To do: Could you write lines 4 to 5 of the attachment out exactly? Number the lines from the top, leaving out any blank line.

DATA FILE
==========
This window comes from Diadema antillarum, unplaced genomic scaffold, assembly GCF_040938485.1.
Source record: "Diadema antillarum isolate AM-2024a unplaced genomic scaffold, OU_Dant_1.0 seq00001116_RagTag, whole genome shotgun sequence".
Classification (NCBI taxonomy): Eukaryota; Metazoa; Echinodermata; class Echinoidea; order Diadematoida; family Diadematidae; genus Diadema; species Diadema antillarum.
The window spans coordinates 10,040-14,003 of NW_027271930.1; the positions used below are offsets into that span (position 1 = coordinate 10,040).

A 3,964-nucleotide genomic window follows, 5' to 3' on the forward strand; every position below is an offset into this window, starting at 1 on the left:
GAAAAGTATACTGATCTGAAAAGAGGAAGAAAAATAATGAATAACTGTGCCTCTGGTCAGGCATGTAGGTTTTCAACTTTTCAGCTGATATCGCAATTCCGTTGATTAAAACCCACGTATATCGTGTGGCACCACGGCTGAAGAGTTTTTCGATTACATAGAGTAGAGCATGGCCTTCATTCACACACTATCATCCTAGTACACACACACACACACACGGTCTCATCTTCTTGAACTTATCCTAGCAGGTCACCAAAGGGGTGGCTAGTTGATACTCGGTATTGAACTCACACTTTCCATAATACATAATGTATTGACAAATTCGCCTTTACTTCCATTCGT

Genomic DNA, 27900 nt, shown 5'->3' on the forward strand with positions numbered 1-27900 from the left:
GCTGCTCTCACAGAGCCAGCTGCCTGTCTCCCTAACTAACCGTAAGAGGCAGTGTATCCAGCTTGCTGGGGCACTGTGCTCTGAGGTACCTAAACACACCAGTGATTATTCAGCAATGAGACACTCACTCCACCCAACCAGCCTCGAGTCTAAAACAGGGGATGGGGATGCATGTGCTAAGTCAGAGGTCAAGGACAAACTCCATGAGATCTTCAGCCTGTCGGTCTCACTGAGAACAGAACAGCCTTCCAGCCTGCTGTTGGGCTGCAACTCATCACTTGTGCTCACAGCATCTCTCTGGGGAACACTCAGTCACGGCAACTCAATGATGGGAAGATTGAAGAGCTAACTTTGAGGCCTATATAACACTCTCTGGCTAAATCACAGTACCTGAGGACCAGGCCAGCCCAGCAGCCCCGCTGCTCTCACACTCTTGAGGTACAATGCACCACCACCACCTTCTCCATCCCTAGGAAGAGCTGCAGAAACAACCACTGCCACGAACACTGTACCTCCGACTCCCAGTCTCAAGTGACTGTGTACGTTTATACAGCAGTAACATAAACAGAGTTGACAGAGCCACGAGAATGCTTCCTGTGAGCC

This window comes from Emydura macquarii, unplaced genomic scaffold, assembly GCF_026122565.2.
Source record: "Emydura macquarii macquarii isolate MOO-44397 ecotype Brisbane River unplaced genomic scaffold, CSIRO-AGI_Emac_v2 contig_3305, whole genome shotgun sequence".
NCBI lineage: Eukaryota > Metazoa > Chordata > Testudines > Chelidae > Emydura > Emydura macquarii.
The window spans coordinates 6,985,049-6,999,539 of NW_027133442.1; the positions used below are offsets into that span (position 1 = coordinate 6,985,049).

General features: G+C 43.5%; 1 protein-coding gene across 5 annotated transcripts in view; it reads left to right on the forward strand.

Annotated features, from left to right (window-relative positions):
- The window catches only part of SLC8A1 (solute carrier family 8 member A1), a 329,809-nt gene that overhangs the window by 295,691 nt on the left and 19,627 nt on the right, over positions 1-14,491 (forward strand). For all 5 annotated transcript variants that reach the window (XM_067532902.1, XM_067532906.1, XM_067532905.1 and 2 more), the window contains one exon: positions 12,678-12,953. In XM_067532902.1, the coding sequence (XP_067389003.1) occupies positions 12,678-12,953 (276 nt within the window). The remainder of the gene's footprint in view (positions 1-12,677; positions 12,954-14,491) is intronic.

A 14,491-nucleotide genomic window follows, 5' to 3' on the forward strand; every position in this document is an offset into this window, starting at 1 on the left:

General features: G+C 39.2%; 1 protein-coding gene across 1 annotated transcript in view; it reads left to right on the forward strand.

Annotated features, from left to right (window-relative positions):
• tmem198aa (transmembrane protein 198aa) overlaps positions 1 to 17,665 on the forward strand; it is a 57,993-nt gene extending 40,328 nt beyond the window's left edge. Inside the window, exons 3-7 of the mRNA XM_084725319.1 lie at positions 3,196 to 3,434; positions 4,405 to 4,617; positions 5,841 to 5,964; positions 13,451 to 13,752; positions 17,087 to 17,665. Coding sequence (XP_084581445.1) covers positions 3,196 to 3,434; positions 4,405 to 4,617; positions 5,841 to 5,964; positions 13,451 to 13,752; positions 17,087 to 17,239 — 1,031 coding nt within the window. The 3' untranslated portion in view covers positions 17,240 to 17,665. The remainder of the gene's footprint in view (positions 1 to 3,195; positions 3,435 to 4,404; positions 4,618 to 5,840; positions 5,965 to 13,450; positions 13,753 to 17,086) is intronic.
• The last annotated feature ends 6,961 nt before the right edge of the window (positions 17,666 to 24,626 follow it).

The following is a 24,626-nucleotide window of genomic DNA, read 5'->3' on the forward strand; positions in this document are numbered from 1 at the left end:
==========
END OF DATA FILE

The window spans coordinates 10,040-14,003 of NW_027271930.1; the positions used below are offsets into that span (position 1 = coordinate 10,040).

A 3,964-nucleotide genomic window follows, 5' to 3' on the forward strand; every position below is an offset into this window, starting at 1 on the left: